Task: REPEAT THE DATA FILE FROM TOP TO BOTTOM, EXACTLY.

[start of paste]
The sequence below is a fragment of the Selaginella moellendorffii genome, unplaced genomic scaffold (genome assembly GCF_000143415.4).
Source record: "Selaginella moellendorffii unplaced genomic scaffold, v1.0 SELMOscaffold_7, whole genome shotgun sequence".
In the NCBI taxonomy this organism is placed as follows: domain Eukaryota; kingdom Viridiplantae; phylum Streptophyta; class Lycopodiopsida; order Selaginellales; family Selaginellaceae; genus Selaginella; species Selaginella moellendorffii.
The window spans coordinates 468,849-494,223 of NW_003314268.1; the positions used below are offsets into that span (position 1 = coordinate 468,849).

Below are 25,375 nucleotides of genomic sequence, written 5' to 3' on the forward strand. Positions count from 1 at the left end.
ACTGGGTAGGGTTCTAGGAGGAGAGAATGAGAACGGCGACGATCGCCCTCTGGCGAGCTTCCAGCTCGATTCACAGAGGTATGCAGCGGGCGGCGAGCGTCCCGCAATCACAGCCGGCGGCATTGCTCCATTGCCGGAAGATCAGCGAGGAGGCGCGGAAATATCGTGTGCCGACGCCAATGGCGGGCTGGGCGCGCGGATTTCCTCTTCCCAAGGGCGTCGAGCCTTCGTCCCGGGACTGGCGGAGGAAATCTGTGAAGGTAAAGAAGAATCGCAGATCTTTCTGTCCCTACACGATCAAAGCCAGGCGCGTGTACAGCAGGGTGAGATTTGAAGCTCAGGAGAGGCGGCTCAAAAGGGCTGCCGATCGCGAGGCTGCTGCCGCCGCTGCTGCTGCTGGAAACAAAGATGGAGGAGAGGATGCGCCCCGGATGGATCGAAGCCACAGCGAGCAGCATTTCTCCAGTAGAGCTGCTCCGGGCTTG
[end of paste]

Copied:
The sequence below is a fragment of the Selaginella moellendorffii genome, unplaced genomic scaffold (genome assembly GCF_000143415.4).
Source record: "Selaginella moellendorffii unplaced genomic scaffold, v1.0 SELMOscaffold_7, whole genome shotgun sequence".
In the NCBI taxonomy this organism is placed as follows: domain Eukaryota; kingdom Viridiplantae; phylum Streptophyta; class Lycopodiopsida; order Selaginellales; family Selaginellaceae; genus Selaginella; species Selaginella moellendorffii.
The window spans coordinates 468,849-494,223 of NW_003314268.1; the positions used below are offsets into that span (position 1 = coordinate 468,849).

Below are 25,375 nucleotides of genomic sequence, written 5' to 3' on the forward strand. Positions count from 1 at the left end.
ACTGGGTAGGGTTCTAGGAGGAGAGAATGAGAACGGCGACGATCGCCCTCTGGCGAGCTTCCAGCTCGATTCACAGAGGTATGCAGCGGGCGGCGAGCGTCCCGCAATCACAGCCGGCGGCATTGCTCCATTGCCGGAAGATCAGCGAGGAGGCGCGGAAATATCGTGTGCCGACGCCAATGGCGGGCTGGGCGCGCGGATTTCCTCTTCCCAAGGGCGTCGAGCCTTCGTCCCGGGACTGGCGGAGGAAATCTGTGAAGGTAAAGAAGAATCGCAGATCTTTCTGTCCCTACACGATCAAAGCCAGGCGCGTGTACAGCAGGGTGAGATTTGAAGCTCAGGAGAGGCGGCTCAAAAGGGCTGCCGATCGCGAGGCTGCTGCCGCCGCTGCTGCTGCTGGAAACAAAGATGGAGGAGAGGATGCGCCCCGGATGGATCGAAGCCACAGCGAGCAGCATTTCTCCAGTAGAGCTGCTCCGGGCTTG